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This post comes from the Cozen O’Connor side of the blog only.

City of Chicago v. Purdue Pharma L.P., 2015 U.S. Dist. Lexis 60587 (N.D. Ill. May 8, 2015), deals with an effort by the City of Chicago to recover payments it made to drug companies on opioid prescriptions for City employees (and retirees) covered by HMO, PPO and worker’s compensation plans. Id. at *9-11.  Chicago claimed that it should get its money back because the drug companies misrepresented that the opioids were effective for more than short-term treatment of cancer pain.  The City lost—at least for the time being.

The City claimed that the drug companies had mounted a coordinated campaign to use key opinion leaders to write, speak and create guidelines on long-term opioid therapy, use professional and patient advocacy groups as marketing tools, develop and support medical journal articles on long-term opioid therapy, misuse CME programs to market such long-term therapy, and more.  In this campaign, according to the City, the drug companies overstated the effectiveness of opioids, downplayed the effectiveness of alternatives, and hid or understated risks such as addiction.  Id. at *4-9.  The City made common law fraud, conspiracy and unjust enrichment claims, and claims under certain Chicago municipal codes that, among other things, incorporated the Illinois Consumer Fraud and Deceptive Businesses Practices Act. E.g., Chicago Municipal Code § 2-25-90.  Chicago asked for its money back and, as is often the case, hired private counsel to help them get it.  Read here for our take a number of years ago on efforts by municipalities to recover these and other types of costs.

The drug companies moved to dismiss. The good news is that they won.  Despite hundreds of paragraphs of allegations, the City did not allege actual facts to support what were essentially fraud claims.  The City’s allegations had two glaring omissions.  First, there was nothing to indicate that the content of the alleged improper materials or speeches, be they journal articles, guidelines, or CME programs, were controlled by the drug companies. Second, the city alleged no facts to connect the alleged misstatements to Chicago doctors or patients or their decisions to prescribe and use opioids.  Here, for instance, is what the court said about the City’s claims under its municipal codes against the Endo Pharmaceuticals defendants:

[T]he City does not explain what editorial control, if any, the Endo entities had over materials they allegedly sponsored or funded.  Further, it does not allege that the Endo entities distributed the educational materials or advertisements to Chicago doctors or consumers, that Chicago doctors attended the continuing medical education programs, that Chicago doctors or consumers visited the websites or otherwise indicate when, how, and to whom the alleged misrepresentations were made.  Without such allegations, the City has not stated viable §§ 2-25-90 and 4-276-470 claims against the Endo entities.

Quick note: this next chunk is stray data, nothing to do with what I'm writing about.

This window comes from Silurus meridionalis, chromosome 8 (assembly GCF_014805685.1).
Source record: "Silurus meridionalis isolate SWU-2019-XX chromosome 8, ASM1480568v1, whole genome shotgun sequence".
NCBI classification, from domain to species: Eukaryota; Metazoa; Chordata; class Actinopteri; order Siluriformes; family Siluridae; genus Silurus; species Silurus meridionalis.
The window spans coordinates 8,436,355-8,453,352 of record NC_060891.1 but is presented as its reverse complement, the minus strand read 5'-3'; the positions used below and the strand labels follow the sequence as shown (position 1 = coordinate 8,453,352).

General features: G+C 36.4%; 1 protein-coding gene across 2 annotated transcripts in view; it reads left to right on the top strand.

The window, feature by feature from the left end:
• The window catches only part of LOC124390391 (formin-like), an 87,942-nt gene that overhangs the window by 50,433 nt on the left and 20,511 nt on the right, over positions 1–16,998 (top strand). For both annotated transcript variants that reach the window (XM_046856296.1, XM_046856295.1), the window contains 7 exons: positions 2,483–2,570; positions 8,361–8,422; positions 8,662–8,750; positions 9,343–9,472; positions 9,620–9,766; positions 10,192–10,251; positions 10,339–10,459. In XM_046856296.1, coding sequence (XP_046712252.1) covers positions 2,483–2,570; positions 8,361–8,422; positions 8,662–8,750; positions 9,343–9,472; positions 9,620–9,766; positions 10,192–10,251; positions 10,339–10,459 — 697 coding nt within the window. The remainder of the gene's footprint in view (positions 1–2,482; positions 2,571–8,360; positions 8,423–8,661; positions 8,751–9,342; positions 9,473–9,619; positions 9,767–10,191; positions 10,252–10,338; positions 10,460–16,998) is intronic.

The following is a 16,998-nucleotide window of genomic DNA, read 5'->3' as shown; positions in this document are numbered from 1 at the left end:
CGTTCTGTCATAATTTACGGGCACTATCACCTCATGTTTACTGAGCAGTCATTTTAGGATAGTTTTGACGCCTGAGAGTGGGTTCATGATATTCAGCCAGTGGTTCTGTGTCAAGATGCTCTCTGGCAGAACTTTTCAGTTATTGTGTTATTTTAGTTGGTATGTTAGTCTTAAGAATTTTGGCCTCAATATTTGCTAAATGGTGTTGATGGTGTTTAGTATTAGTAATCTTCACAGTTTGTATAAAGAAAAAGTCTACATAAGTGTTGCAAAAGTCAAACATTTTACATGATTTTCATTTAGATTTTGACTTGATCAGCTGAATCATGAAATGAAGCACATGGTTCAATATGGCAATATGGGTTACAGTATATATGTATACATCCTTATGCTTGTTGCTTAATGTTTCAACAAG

Id. at *40-41.  The court offered the same ruling, time and again, as to all defendants and all claims. The only claim that survived was a portion of a claim against Purdue Pharmaceuticals related to statements made on its own website (that the court presumably believed would likely reach Chicago doctors).  This almost complete dismissal is the good news.

The bad news is that, before getting to the dismissals for insufficient factual pleading, the court denied almost every legal argument made by the defendants.  The defendants asked the court to choose not to hear the case under the doctrine of primary jurisdiction (admittedly, a weak argument in this context), and the court refused.  Id. at *13-14.  Two foreign companies sought to be dismissed for lack of personal jurisdiction, but the court dismissed only one, holding that alleged facts as to a fairly ordinary and proper holding company structure were enough to suggest at the pleading stage that the foreign company was the successor-in-interest to its United States subsidiary.  Id. at * 21-25.  The court rejected legal arguments that prescription drugs like opioids do not fit within the reach of the City’s municipal codes and that the City did not have standing to bring its claims.  Id. at * 27-32.  And the court rejected the argument that the FDA-approved label, which addresses addiction and abuse, preempted or foreclosed the City’s argument on misrepresentations of those risks.  Id. at *32-33.

Ominously, the court gave the City thirty days to come up with allegations that might work.  Id. at *54.  The City will try.  There’s too much money at stake not to.  And, while the court dismissed almost all the claims this time, its uniform rejection of all the defendants’ legal arguments (as opposed to pleading-deficiency arguments) makes us wonder what will happen if the City is able to boost its factual allegations even just a little bit.  There should be another motion, and probably another opinion, later this year.